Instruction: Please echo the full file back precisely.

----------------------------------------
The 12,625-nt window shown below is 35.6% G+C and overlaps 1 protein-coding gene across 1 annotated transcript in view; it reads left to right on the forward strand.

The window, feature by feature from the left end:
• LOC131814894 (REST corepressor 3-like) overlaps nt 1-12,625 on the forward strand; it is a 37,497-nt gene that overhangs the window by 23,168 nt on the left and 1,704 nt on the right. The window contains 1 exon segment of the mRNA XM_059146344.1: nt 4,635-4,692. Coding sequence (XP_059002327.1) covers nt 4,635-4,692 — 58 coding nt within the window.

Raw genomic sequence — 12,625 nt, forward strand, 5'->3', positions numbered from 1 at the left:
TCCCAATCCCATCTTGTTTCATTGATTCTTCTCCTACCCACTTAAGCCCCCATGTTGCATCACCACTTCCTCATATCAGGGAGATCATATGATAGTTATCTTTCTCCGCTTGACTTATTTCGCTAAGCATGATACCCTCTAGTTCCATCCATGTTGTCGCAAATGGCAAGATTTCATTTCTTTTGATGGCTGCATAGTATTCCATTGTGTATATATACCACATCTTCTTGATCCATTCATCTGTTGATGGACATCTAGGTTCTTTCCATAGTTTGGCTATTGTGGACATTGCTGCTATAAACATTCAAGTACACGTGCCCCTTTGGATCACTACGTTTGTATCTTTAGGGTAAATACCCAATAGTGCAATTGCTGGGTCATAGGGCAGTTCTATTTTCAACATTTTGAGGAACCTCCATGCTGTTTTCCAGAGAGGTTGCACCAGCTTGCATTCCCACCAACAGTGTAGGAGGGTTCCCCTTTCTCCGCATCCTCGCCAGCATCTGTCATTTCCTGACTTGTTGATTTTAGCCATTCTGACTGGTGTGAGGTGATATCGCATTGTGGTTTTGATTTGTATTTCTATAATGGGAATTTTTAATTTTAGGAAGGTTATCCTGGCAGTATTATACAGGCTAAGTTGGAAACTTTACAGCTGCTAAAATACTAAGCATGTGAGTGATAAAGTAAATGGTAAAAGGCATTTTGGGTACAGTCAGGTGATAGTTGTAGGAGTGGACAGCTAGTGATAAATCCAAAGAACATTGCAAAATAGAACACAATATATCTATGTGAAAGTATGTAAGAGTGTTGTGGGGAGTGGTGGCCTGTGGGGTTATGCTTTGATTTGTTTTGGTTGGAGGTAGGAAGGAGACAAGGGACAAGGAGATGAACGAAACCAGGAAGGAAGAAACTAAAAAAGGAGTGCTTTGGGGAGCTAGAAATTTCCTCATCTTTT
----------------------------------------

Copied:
The 12,625-nt window shown below is 35.6% G+C and overlaps 1 protein-coding gene across 1 annotated transcript in view; it reads left to right on the forward strand.

The window, feature by feature from the left end:
• LOC131814894 (REST corepressor 3-like) overlaps nt 1-12,625 on the forward strand; it is a 37,497-nt gene that overhangs the window by 23,168 nt on the left and 1,704 nt on the right. The window contains 1 exon segment of the mRNA XM_059146344.1: nt 4,635-4,692. Coding sequence (XP_059002327.1) covers nt 4,635-4,692 — 58 coding nt within the window.

Raw genomic sequence — 12,625 nt, forward strand, 5'->3', positions numbered from 1 at the left:
TCCCAATCCCATCTTGTTTCATTGATTCTTCTCCTACCCACTTAAGCCCCCATGTTGCATCACCACTTCCTCATATCAGGGAGATCATATGATAGTTATCTTTCTCCGCTTGACTTATTTCGCTAAGCATGATACCCTCTAGTTCCATCCATGTTGTCGCAAATGGCAAGATTTCATTTCTTTTGATGGCTGCATAGTATTCCATTGTGTATATATACCACATCTTCTTGATCCATTCATCTGTTGATGGACATCTAGGTTCTTTCCATAGTTTGGCTATTGTGGACATTGCTGCTATAAACATTCAAGTACACGTGCCCCTTTGGATCACTACGTTTGTATCTTTAGGGTAAATACCCAATAGTGCAATTGCTGGGTCATAGGGCAGTTCTATTTTCAACATTTTGAGGAACCTCCATGCTGTTTTCCAGAGAGGTTGCACCAGCTTGCATTCCCACCAACAGTGTAGGAGGGTTCCCCTTTCTCCGCATCCTCGCCAGCATCTGTCATTTCCTGACTTGTTGATTTTAGCCATTCTGACTGGTGTGAGGTGATATCGCATTGTGGTTTTGATTTGTATTTCTATAATGGGAATTTTTAATTTTAGGAAGGTTATCCTGGCAGTATTATACAGGCTAAGTTGGAAACTTTACAGCTGCTAAAATACTAAGCATGTGAGTGATAAAGTAAATGGTAAAAGGCATTTTGGGTACAGTCAGGTGATAGTTGTAGGAGTGGACAGCTAGTGATAAATCCAAAGAACATTGCAAAATAGAACACAATATATCTATGTGAAAGTATGTAAGAGTGTTGTGGGGAGTGGTGGCCTGTGGGGTTATGCTTTGATTTGTTTTGGTTGGAGGTAGGAAGGAGACAAGGGACAAGGAGATGAACGAAACCAGGAAGGAAGAAACTAAAAAAGGAGTGCTTTGGGGAGCTAGAAATTTCCTCATCTTTT